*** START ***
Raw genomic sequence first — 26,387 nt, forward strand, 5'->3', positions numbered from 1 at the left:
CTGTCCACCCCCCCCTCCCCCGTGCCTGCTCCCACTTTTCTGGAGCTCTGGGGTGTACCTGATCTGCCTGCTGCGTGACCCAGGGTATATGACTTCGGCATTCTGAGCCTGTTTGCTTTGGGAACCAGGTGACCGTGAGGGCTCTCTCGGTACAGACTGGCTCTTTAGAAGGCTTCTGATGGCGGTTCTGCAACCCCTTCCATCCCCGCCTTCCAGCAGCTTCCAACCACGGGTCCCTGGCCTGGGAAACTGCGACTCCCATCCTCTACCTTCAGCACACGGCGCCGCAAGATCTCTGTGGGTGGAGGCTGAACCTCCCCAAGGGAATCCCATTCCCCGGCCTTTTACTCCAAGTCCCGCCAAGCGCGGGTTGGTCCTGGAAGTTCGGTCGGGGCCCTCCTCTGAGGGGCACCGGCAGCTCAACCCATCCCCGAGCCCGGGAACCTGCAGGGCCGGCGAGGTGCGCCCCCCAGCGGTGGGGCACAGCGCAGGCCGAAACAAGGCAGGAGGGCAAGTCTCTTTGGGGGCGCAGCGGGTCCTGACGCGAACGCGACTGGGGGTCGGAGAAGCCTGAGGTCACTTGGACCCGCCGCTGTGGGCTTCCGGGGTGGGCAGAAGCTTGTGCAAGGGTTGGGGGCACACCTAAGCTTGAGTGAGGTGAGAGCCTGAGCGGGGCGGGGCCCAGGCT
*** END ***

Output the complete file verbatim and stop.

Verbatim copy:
Raw genomic sequence first — 26,387 nt, forward strand, 5'->3', positions numbered from 1 at the left:
CTGTCCACCCCCCCCTCCCCCGTGCCTGCTCCCACTTTTCTGGAGCTCTGGGGTGTACCTGATCTGCCTGCTGCGTGACCCAGGGTATATGACTTCGGCATTCTGAGCCTGTTTGCTTTGGGAACCAGGTGACCGTGAGGGCTCTCTCGGTACAGACTGGCTCTTTAGAAGGCTTCTGATGGCGGTTCTGCAACCCCTTCCATCCCCGCCTTCCAGCAGCTTCCAACCACGGGTCCCTGGCCTGGGAAACTGCGACTCCCATCCTCTACCTTCAGCACACGGCGCCGCAAGATCTCTGTGGGTGGAGGCTGAACCTCCCCAAGGGAATCCCATTCCCCGGCCTTTTACTCCAAGTCCCGCCAAGCGCGGGTTGGTCCTGGAAGTTCGGTCGGGGCCCTCCTCTGAGGGGCACCGGCAGCTCAACCCATCCCCGAGCCCGGGAACCTGCAGGGCCGGCGAGGTGCGCCCCCCAGCGGTGGGGCACAGCGCAGGCCGAAACAAGGCAGGAGGGCAAGTCTCTTTGGGGGCGCAGCGGGTCCTGACGCGAACGCGACTGGGGGTCGGAGAAGCCTGAGGTCACTTGGACCCGCCGCTGTGGGCTTCCGGGGTGGGCAGAAGCTTGTGCAAGGGTTGGGGGCACACCTAAGCTTGAGTGAGGTGAGAGCCTGAGCGGGGCGGGGCCCAGGCT